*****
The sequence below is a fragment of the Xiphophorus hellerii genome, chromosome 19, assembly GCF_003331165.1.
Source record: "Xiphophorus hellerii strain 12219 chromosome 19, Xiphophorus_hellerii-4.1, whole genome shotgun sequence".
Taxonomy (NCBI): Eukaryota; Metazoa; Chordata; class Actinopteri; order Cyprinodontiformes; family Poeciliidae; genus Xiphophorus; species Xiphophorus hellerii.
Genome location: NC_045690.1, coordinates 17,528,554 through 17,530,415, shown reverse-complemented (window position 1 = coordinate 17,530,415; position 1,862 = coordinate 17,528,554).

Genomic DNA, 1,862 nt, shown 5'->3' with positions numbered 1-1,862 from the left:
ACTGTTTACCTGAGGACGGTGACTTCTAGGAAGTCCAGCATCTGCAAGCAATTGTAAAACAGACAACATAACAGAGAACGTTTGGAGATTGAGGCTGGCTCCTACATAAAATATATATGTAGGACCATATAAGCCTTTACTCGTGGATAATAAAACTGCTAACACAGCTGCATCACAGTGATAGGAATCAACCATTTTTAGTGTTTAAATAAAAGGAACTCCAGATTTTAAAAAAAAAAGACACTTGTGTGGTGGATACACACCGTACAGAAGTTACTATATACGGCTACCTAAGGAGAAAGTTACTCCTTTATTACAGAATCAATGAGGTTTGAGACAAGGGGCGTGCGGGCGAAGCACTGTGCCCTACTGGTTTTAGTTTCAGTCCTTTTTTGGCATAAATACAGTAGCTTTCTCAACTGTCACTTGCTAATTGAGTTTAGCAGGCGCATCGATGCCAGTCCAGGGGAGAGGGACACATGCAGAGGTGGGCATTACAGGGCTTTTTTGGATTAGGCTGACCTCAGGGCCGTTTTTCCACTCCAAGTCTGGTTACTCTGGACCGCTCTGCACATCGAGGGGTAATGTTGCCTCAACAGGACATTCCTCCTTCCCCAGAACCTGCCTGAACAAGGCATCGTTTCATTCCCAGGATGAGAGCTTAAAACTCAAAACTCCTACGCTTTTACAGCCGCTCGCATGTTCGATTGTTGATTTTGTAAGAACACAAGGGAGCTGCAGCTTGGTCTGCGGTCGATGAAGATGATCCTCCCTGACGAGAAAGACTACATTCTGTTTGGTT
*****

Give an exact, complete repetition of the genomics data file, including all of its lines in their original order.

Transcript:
The sequence below is a fragment of the Xiphophorus hellerii genome, chromosome 19, assembly GCF_003331165.1.
Source record: "Xiphophorus hellerii strain 12219 chromosome 19, Xiphophorus_hellerii-4.1, whole genome shotgun sequence".
Taxonomy (NCBI): Eukaryota; Metazoa; Chordata; class Actinopteri; order Cyprinodontiformes; family Poeciliidae; genus Xiphophorus; species Xiphophorus hellerii.
Genome location: NC_045690.1, coordinates 17,528,554 through 17,530,415, shown reverse-complemented (window position 1 = coordinate 17,530,415; position 1,862 = coordinate 17,528,554).

Genomic DNA, 1,862 nt, shown 5'->3' with positions numbered 1-1,862 from the left:
ACTGTTTACCTGAGGACGGTGACTTCTAGGAAGTCCAGCATCTGCAAGCAATTGTAAAACAGACAACATAACAGAGAACGTTTGGAGATTGAGGCTGGCTCCTACATAAAATATATATGTAGGACCATATAAGCCTTTACTCGTGGATAATAAAACTGCTAACACAGCTGCATCACAGTGATAGGAATCAACCATTTTTAGTGTTTAAATAAAAGGAACTCCAGATTTTAAAAAAAAAAGACACTTGTGTGGTGGATACACACCGTACAGAAGTTACTATATACGGCTACCTAAGGAGAAAGTTACTCCTTTATTACAGAATCAATGAGGTTTGAGACAAGGGGCGTGCGGGCGAAGCACTGTGCCCTACTGGTTTTAGTTTCAGTCCTTTTTTGGCATAAATACAGTAGCTTTCTCAACTGTCACTTGCTAATTGAGTTTAGCAGGCGCATCGATGCCAGTCCAGGGGAGAGGGACACATGCAGAGGTGGGCATTACAGGGCTTTTTTGGATTAGGCTGACCTCAGGGCCGTTTTTCCACTCCAAGTCTGGTTACTCTGGACCGCTCTGCACATCGAGGGGTAATGTTGCCTCAACAGGACATTCCTCCTTCCCCAGAACCTGCCTGAACAAGGCATCGTTTCATTCCCAGGATGAGAGCTTAAAACTCAAAACTCCTACGCTTTTACAGCCGCTCGCATGTTCGATTGTTGATTTTGTAAGAACACAAGGGAGCTGCAGCTTGGTCTGCGGTCGATGAAGATGATCCTCCCTGACGAGAAAGACTACATTCTGTTTGGTT